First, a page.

What Happens if You Default on Student Loans (It’s Not Pretty)

What happens if you don’t pay student loans? The short answer is – a lot. As soon as you miss the first payment, your student loan enters delinquency. Your loan remains in delinquency status until you make that payment. If your federal student loan continues to remain unpaid for 270 days, it enters default. Private student loans enter default when the loan remains unpaid for 120 days or after 3 missed payments.

Student loans don’t go away until they are paid off. Unlike other loans – home, vehicle, or personal – it’s exceedingly difficult to discharge student loans through bankruptcy. Struggling to find a job or not earning enough to cover the repayments are not valid excuses to stop paying student loans. Regardless of the reason, if you have student loans, you’re expected to find a way to repay them. The only exception to this is if you qualify for Public Service Loan Forgiveness.

Here’s what happens if you stop paying (or don’t pay) your student loans and they enter default status.

9 Consequences of Defaulting On Student Loans

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1. The entire loan balance will become due immediately

Once your student loan enters default – after 270 days for federal student loans and 120 days for private student loans – all other payment arrangements become invalid immediately. That means the 10-year or 20-year payment plan you had agreed to no longer holds good. Instead, the outstanding balance will become due in its entirety immediately. This includes the outstanding principal as well as the interest.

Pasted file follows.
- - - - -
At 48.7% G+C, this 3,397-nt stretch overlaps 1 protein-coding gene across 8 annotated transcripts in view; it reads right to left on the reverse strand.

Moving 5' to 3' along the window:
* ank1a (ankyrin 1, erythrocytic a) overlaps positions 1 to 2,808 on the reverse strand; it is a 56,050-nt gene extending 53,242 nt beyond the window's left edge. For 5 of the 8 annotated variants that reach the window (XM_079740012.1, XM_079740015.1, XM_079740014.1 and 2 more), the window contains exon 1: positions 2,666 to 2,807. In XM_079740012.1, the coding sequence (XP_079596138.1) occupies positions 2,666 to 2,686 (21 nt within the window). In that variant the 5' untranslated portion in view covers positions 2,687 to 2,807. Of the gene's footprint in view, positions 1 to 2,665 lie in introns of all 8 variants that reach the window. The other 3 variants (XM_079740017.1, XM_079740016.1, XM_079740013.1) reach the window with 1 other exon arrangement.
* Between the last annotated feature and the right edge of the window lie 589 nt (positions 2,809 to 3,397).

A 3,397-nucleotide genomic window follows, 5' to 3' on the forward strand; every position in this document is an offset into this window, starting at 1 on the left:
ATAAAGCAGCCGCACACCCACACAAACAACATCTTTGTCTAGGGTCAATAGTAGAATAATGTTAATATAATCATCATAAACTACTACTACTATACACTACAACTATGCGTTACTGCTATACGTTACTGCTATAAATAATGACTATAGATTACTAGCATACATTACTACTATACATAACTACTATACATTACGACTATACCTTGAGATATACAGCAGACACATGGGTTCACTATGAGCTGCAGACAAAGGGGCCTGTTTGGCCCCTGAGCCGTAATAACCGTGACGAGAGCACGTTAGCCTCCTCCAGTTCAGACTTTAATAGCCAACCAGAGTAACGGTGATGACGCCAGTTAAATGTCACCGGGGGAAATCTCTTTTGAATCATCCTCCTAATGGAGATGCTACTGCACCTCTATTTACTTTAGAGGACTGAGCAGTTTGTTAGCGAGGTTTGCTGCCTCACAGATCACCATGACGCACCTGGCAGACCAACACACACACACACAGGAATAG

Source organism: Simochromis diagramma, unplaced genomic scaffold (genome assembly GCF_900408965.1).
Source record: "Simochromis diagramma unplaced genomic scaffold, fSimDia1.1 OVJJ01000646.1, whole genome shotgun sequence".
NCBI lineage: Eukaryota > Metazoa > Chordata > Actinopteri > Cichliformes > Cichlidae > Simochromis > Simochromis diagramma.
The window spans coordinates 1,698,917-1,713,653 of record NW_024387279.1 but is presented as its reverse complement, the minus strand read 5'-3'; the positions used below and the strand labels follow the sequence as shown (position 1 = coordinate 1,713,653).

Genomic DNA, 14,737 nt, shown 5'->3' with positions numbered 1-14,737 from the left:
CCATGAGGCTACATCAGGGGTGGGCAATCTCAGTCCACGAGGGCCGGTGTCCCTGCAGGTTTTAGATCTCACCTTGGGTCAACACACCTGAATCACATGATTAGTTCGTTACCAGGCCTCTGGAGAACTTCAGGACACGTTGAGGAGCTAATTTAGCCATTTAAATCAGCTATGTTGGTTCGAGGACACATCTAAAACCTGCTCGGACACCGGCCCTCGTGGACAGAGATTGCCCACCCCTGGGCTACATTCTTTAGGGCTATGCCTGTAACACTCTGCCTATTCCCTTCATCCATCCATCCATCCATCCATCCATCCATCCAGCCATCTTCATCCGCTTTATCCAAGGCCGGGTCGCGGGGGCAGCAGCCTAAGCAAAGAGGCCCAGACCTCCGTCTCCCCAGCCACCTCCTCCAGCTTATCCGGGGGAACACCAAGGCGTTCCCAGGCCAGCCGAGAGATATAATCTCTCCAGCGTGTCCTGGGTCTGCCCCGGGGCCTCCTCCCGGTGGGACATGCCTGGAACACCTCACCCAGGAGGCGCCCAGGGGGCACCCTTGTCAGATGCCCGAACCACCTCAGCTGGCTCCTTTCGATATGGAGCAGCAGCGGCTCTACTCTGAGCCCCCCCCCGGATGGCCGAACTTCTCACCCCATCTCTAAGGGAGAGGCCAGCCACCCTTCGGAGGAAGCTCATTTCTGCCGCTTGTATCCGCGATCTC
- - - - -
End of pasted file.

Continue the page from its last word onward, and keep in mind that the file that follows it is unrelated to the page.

2. Your loans will be reported as delinquent to credit agencies

When your student loans go into default, your provider will report it to the credit agencies. This will get noted in your credit report, and consequently affect your credit score negatively.

Your loan payment history account has the biggest positive or negative impact on your credit score. It accounts for up to 35% of your total score. Consistent timely payments help to boost your credit score while a student loan default will lower your score by several points. Improving your score from this damage can take a long time. The longer your loans are in default, the more damage it will do to your credit score.

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3. Student loan default stays on your credit report for 7 years

Default reports stay on your credit history for up to 7 years after the outstanding has been paid. During this time, you will find it difficult to get approved for a credit card, mortgage, or auto loan. This is because lenders are reluctant to loan money to applicants with a bad mark on their record. Even if you do get approved, you will most likely pay a much higher interest on the money you borrow.